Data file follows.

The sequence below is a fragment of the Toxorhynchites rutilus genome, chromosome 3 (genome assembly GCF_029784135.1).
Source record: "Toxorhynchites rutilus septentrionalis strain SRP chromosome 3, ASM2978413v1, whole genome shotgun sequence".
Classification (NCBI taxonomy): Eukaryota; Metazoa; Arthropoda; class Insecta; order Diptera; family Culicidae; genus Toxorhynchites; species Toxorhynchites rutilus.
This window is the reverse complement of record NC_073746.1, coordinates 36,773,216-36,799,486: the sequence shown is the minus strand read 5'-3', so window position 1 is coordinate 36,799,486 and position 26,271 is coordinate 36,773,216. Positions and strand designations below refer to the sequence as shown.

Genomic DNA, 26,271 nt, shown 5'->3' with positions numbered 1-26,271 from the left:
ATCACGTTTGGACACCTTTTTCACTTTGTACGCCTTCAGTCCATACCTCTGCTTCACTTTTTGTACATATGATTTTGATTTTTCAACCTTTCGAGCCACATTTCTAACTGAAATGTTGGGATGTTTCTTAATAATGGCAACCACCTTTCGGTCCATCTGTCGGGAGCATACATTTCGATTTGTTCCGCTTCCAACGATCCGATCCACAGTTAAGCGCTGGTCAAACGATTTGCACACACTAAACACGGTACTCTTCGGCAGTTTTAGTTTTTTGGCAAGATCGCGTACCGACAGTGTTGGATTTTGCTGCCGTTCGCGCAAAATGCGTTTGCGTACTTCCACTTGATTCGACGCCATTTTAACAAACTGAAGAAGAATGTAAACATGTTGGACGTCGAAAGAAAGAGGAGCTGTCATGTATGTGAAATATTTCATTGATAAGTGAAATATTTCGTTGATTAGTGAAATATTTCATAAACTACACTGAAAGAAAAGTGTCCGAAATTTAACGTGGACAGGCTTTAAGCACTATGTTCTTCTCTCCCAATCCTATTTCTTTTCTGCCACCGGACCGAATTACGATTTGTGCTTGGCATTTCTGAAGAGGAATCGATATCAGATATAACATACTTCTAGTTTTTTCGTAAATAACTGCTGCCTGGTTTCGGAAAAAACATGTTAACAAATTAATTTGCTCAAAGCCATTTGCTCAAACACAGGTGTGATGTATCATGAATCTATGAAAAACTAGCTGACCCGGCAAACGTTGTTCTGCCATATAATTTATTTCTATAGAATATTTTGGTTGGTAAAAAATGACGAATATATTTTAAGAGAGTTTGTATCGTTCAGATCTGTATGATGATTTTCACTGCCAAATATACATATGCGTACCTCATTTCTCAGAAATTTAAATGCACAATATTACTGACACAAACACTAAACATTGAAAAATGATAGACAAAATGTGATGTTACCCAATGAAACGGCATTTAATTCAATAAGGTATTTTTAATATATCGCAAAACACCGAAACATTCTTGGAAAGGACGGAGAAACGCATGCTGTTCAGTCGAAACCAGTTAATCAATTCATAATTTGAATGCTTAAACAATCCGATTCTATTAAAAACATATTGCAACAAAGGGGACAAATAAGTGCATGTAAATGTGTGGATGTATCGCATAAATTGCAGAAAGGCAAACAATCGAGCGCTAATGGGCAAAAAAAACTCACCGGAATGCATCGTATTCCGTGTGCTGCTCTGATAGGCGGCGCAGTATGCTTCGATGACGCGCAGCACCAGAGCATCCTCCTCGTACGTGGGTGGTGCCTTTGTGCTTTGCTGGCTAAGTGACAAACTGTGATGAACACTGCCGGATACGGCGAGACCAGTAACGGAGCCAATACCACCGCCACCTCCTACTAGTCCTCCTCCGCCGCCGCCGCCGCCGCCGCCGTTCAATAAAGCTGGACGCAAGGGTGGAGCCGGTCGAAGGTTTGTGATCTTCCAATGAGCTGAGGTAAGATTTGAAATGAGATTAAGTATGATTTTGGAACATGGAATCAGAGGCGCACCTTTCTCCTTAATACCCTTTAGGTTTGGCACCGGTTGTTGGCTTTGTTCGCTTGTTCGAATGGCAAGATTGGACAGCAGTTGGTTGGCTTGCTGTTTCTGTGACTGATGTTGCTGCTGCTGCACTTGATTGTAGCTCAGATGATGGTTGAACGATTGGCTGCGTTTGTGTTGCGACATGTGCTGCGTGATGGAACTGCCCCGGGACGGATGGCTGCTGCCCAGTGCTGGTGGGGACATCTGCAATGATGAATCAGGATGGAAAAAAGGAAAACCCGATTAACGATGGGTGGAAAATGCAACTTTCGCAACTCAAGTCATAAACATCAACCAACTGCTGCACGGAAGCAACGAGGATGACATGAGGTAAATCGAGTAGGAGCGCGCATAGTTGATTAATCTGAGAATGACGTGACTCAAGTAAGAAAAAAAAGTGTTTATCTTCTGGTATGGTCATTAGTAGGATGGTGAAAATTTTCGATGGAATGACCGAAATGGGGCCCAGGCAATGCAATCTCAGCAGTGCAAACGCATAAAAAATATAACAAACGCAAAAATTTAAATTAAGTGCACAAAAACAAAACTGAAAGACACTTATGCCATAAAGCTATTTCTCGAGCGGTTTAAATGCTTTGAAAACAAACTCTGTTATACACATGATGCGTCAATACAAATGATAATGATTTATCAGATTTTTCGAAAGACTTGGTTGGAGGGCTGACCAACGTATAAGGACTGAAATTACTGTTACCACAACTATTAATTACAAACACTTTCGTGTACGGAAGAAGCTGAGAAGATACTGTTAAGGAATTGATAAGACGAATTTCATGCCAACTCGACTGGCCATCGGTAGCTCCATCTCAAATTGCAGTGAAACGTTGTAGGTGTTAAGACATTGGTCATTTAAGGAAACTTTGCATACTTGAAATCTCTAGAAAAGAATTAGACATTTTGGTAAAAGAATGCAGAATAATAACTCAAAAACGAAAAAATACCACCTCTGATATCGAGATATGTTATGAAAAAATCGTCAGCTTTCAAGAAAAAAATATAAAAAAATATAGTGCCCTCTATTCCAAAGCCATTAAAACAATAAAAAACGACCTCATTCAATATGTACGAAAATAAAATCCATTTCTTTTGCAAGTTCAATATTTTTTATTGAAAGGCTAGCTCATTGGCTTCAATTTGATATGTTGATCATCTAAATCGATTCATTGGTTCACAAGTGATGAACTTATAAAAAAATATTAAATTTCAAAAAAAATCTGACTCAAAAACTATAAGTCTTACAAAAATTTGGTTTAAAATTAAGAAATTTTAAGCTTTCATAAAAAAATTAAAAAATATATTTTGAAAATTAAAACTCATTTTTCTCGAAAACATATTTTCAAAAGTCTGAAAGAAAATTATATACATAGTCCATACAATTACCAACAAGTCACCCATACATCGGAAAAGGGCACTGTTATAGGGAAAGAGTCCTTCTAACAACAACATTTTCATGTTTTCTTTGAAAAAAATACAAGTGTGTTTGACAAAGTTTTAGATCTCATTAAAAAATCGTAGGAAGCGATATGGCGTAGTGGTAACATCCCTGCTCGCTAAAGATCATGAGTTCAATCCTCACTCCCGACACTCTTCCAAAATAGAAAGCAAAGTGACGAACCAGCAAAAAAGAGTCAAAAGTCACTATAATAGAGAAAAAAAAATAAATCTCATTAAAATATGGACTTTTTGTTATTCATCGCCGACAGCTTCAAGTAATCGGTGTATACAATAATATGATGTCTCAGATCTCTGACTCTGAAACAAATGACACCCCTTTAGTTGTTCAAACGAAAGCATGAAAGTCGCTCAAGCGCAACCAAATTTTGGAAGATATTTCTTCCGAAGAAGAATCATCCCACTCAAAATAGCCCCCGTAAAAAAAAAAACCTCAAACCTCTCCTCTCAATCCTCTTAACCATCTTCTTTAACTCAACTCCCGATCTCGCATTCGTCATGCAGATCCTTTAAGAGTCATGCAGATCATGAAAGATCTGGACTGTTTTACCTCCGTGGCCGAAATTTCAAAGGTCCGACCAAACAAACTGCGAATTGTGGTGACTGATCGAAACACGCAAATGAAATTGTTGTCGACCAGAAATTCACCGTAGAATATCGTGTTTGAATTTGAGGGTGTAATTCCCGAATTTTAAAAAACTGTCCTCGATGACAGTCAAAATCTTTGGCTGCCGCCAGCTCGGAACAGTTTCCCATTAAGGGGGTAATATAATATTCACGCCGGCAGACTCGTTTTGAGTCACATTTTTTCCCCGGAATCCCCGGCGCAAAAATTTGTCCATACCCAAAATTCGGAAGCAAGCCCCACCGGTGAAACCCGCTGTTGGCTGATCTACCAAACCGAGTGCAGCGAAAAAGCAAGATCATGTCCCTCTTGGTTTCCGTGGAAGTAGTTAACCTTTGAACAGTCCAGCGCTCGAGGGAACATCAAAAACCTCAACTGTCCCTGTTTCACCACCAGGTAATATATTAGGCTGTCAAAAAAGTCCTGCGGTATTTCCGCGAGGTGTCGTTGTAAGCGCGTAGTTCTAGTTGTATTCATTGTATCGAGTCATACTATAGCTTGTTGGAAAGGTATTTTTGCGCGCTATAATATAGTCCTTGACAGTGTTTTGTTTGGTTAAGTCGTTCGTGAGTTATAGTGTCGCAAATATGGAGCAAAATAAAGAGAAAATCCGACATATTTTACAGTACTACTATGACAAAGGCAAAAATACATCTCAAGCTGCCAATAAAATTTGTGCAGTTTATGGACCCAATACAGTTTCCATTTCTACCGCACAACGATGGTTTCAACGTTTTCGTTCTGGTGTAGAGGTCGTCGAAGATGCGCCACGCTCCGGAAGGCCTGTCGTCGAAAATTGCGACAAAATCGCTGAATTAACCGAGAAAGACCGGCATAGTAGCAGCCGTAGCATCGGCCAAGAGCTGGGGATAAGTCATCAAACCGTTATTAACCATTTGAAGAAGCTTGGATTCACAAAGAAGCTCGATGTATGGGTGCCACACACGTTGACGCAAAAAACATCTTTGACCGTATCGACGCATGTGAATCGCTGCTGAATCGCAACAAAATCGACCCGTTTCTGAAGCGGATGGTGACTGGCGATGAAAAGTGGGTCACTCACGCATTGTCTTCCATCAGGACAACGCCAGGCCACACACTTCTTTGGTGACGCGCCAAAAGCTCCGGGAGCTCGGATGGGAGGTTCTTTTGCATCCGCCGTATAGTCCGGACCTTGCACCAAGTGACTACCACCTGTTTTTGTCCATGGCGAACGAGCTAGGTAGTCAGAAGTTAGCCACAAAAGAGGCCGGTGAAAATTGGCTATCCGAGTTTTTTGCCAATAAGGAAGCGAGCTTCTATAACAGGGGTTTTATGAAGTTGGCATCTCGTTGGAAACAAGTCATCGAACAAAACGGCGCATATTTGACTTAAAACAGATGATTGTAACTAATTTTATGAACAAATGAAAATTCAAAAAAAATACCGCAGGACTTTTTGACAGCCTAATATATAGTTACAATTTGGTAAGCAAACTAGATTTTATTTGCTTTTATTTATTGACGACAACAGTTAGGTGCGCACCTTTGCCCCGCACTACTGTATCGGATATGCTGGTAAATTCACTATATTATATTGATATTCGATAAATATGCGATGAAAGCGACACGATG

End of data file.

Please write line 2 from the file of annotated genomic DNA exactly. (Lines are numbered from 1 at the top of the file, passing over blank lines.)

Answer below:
Source record: "Toxorhynchites rutilus septentrionalis strain SRP chromosome 3, ASM2978413v1, whole genome shotgun sequence".